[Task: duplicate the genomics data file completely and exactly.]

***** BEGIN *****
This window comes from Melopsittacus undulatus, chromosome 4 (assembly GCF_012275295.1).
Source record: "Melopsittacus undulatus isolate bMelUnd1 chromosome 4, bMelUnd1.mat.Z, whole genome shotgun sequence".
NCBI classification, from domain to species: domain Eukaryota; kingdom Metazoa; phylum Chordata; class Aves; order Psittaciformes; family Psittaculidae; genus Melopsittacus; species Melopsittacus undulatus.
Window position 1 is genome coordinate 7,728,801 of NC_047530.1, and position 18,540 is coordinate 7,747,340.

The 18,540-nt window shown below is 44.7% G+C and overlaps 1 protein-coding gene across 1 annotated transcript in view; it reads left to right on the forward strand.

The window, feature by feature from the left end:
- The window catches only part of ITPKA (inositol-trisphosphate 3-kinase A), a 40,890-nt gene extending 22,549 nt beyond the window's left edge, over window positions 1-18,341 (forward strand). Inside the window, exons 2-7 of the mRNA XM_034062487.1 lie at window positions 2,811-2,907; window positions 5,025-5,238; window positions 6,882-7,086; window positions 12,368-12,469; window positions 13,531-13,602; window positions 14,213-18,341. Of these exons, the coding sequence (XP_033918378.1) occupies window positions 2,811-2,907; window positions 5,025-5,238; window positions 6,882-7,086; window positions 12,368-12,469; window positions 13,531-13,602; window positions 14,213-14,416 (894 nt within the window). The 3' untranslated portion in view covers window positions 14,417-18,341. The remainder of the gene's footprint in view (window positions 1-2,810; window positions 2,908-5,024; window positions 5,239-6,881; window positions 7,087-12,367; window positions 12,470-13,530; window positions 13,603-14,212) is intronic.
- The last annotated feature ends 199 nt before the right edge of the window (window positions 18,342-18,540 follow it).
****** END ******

This window comes from Melopsittacus undulatus, chromosome 4 (assembly GCF_012275295.1).
Source record: "Melopsittacus undulatus isolate bMelUnd1 chromosome 4, bMelUnd1.mat.Z, whole genome shotgun sequence".
NCBI classification, from domain to species: domain Eukaryota; kingdom Metazoa; phylum Chordata; class Aves; order Psittaciformes; family Psittaculidae; genus Melopsittacus; species Melopsittacus undulatus.
Window position 1 is genome coordinate 7,728,801 of NC_047530.1, and position 18,540 is coordinate 7,747,340.

The 18,540-nt window shown below is 44.7% G+C and overlaps 1 protein-coding gene across 1 annotated transcript in view; it reads left to right on the forward strand.

The window, feature by feature from the left end:
- The window catches only part of ITPKA (inositol-trisphosphate 3-kinase A), a 40,890-nt gene extending 22,549 nt beyond the window's left edge, over window positions 1-18,341 (forward strand). Inside the window, exons 2-7 of the mRNA XM_034062487.1 lie at window positions 2,811-2,907; window positions 5,025-5,238; window positions 6,882-7,086; window positions 12,368-12,469; window positions 13,531-13,602; window positions 14,213-18,341. Of these exons, the coding sequence (XP_033918378.1) occupies window positions 2,811-2,907; window positions 5,025-5,238; window positions 6,882-7,086; window positions 12,368-12,469; window positions 13,531-13,602; window positions 14,213-14,416 (894 nt within the window). The 3' untranslated portion in view covers window positions 14,417-18,341. The remainder of the gene's footprint in view (window positions 1-2,810; window positions 2,908-5,024; window positions 5,239-6,881; window positions 7,087-12,367; window positions 12,470-13,530; window positions 13,603-14,212) is intronic.
- The last annotated feature ends 199 nt before the right edge of the window (window positions 18,342-18,540 follow it).